Long Acting GLP-1 Agonist – Once Weekly Injectable

Drug: Exenatide long acting form of Byetta

Dose: 2mg weekly, given once per week.

A1C reduction: About 1.3 percent.

Positives: Given once weekly; can be prescribed via pen.

Negatives: Is renally excreted and should be avoided with GFR’s 30 or less. In addition, the gauge of the needle is thick (23G).

Other Considerations: Studies have shown that it is inferior to Victoza with regards to A1C reduction and can be laborious when dosing (must be mixed). In addition, many people complain of site reactions where the medicine is injected.

Drug: Dulaglitide

Brand Name: Trulicity (pen)

Dose: Start with 0.75mg weekly and increase to 1.5mg in 6 to 8 weeks.

A1C reduction: About 1.4 percent.

Positives: Does not need to be manually mixed. You do not have to attach needle and can throw away the entire pen in a sharps container after you’ve delivered the dose. It is dosed once per week and has a higher A1C reduction than Victoza.

Negatives: Is not covered by all insurances and can be expensive.

What Are the Side Effects?

  • The most common side effect of the GLP-1 agonists is nausea, vomiting and diarrhea. This occurs in about 10 to 40 percent (depending on the specific medication) of people and is more common in short acting agents. However, these side effects tend to lessen as a person is on the medication for a longer period of time. In addition, if you are taking a short acting GLP-1, such as Victoza, taking it before bed may help to reduce nausea.
  • Studies that have been conducted on rodents show that certain GLP-1 agonists, particularly liraglutide and dulaglutide, can promote thyroid cell tumors. Although these studies have not been conducted on humans, it is recommended that those people with a history or family history of medullary thyroid cancer and Multiple Endocrine Neoplasia type 2 do not use GLP-1 agonsists.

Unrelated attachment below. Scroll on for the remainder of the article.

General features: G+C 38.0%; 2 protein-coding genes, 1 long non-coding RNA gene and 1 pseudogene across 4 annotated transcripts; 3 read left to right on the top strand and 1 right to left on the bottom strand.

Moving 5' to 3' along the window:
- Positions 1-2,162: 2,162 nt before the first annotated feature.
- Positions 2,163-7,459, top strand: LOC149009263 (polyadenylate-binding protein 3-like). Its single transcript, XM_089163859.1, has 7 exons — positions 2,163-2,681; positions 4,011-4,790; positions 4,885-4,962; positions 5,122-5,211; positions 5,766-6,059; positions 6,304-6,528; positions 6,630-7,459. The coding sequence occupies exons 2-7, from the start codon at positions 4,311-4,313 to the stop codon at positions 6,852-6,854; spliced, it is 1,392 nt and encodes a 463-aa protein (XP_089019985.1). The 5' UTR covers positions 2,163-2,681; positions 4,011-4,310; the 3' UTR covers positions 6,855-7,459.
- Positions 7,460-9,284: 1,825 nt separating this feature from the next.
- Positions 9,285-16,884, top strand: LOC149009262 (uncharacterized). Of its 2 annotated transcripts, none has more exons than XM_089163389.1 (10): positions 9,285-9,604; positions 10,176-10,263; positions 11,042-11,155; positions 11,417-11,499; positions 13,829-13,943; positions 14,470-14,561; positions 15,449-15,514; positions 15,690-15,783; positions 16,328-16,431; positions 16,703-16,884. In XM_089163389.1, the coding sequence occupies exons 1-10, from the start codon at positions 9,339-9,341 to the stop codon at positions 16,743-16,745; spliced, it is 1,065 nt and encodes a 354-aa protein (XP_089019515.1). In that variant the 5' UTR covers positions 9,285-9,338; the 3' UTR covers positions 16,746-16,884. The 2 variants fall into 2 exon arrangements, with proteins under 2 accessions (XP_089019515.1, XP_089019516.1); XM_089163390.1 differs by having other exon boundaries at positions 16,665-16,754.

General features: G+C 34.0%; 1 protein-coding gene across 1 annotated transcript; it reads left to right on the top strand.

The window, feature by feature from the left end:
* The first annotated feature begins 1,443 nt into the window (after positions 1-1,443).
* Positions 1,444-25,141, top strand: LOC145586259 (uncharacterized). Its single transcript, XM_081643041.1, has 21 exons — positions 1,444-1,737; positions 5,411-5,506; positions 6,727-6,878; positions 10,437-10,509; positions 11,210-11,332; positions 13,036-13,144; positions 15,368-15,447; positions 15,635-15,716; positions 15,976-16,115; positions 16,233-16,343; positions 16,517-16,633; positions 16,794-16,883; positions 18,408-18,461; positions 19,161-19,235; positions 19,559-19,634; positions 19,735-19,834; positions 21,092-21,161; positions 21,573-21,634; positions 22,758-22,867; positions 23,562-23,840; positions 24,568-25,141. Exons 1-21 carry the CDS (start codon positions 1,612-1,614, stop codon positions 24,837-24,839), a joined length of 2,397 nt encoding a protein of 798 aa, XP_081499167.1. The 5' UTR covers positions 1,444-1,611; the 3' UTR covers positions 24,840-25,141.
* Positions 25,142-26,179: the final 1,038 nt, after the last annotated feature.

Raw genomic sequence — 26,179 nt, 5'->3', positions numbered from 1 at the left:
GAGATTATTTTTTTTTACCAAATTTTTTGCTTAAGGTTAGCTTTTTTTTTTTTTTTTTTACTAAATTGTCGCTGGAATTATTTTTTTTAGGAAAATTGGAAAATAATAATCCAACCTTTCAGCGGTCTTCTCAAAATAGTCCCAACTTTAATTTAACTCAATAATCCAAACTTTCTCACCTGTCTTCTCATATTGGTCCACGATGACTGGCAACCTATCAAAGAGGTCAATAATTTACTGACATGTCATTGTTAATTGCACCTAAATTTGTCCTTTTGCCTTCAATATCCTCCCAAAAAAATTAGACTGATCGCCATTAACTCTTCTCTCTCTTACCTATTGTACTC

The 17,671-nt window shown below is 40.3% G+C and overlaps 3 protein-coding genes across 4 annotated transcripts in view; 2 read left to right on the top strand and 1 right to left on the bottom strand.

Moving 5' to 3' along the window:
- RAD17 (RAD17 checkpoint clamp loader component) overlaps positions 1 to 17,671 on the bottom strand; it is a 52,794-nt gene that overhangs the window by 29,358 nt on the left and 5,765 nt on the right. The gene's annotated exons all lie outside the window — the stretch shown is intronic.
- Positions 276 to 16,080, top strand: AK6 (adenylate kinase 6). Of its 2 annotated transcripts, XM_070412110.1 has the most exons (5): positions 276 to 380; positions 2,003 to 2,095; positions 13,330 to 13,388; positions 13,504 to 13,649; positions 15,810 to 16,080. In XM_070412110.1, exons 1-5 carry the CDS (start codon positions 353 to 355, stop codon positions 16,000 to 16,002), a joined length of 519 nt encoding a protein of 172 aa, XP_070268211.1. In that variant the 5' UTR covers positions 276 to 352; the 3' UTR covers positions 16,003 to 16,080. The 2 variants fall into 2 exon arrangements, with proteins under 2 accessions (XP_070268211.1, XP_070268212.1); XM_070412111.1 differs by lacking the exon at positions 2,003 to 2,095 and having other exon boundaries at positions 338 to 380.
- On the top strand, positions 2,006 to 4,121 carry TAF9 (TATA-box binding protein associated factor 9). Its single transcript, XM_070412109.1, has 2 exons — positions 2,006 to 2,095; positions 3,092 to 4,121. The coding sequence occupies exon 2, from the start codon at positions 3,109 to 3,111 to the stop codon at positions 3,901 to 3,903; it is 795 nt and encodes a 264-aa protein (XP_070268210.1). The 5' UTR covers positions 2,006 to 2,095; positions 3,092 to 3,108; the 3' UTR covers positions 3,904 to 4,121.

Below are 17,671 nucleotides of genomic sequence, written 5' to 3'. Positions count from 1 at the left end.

• With certain GLP-1 agonists there is a possible small increased risk of pancreatitis (inflammation of the pancreas).
  • People can experience injection site reactions where the medication is inserted.

    Who Should Avoid These Types of Medicines?

    This medication is not recommended if:

    Also, people with diabetes who have decreased kidney function, with a GFR (glomerular filtration rate) or 30 or less should not use bydureon and byetta. Discuss renal dosing with your physician if you are taking other GLP-1 agonists.

    There is not enough evidence to support the safety in patients who are on dialysis, therefore avoiding GLP-1 use in this population is prudent.

    What Is Next?

    As diabetes medicines continue to emerge and research is rapidly underway for safer, more convenient, and more effective types of GLP-1 agonists, we are sure to see more medicines come our way in the future. In fact, another GLP-1 agonist that is currently applying for FDA approval, semaglutide, is said to reduce heart risks by 26 percent. And as a bonus, oral semaglutide is in phase II trials, which means one day, GLP-1 agonists may not need to be injected.